Sholes' machine had a rather sluggish action, too, because the type bars depended on gravity to fall back into place. They clashed and jammed. His first keyboard was laid out alphabetically, but then he moved the letters around to find a pattern which would make the type bars collide least. Finally, he wound up with the letters most frequently joined in words moved as far apart as possible. This is the standard keyboard today. -- Peter T. White: "Pyfgcrl vs. Qwertyuiop", The New York Times, Vol.CV, No.35792 (January 22, 1956), Magazine Section, pp.18,20.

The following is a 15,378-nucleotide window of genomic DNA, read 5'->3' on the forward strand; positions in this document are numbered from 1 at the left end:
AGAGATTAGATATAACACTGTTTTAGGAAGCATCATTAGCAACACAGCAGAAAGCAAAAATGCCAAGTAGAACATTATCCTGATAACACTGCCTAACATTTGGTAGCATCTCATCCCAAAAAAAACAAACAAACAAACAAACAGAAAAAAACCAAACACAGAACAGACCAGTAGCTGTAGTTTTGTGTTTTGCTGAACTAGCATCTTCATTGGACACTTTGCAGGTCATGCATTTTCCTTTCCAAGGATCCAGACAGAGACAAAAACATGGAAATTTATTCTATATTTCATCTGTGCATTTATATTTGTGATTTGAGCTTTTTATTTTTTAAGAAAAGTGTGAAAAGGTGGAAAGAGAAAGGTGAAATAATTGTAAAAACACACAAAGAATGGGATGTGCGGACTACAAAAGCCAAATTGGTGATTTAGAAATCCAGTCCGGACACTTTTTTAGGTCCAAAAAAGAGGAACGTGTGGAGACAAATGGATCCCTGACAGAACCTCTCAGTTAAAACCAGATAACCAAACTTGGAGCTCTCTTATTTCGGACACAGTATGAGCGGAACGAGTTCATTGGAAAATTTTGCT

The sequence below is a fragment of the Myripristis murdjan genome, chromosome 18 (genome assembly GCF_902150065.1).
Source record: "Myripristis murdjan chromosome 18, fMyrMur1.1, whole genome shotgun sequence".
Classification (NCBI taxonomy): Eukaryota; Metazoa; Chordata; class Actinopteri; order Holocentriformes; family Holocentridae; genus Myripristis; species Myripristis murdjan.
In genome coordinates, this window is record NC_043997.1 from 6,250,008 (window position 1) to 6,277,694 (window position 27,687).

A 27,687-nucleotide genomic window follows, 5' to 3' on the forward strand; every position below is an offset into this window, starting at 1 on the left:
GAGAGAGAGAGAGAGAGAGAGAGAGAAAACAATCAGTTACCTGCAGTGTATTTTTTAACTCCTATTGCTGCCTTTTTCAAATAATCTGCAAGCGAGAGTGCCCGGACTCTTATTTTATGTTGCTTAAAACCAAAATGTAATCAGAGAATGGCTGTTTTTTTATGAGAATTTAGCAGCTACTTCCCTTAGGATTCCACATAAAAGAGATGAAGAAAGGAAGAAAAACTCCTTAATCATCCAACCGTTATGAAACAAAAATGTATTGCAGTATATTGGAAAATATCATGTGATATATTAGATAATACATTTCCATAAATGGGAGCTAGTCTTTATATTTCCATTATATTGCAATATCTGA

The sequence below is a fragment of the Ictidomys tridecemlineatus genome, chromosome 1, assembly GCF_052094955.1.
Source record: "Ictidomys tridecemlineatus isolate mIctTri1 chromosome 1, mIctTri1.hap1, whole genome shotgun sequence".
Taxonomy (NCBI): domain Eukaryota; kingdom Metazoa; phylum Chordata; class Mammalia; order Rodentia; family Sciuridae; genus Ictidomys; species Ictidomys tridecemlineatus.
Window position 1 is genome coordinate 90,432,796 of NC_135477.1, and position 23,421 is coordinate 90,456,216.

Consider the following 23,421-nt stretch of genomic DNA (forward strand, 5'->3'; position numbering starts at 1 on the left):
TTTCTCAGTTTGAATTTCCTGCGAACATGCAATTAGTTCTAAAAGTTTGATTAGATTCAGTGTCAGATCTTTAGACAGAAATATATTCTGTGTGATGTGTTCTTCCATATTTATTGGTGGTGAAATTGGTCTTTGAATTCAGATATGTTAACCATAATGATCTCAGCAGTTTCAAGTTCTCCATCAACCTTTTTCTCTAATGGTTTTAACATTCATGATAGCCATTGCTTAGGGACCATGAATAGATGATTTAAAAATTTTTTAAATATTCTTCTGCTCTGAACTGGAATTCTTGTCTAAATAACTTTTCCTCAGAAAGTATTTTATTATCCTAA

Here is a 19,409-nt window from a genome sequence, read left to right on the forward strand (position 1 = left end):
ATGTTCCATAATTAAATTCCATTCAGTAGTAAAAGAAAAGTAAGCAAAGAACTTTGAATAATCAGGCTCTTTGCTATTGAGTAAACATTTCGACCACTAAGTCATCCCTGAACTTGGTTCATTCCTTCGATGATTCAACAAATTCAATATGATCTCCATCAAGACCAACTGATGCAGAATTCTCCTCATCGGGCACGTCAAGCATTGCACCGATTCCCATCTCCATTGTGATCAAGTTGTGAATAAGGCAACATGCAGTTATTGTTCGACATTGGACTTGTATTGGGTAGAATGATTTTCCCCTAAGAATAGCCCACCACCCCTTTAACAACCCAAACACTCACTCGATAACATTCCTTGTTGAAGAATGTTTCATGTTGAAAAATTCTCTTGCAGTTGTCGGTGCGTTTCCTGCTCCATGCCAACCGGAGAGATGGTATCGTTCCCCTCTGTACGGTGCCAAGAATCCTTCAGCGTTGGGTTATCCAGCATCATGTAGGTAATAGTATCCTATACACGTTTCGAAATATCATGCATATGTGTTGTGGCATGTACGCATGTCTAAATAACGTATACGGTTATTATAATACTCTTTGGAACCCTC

As far apart as possible? No. In English the most frequently-used letter sequence is "th". On QWERTY keyboard, you see T and H are adjacently placed. The second is "er" + "re", also placed in neighborhood of one another. Mr. White was too credulous of enthusiasts for Dvorak keyboard.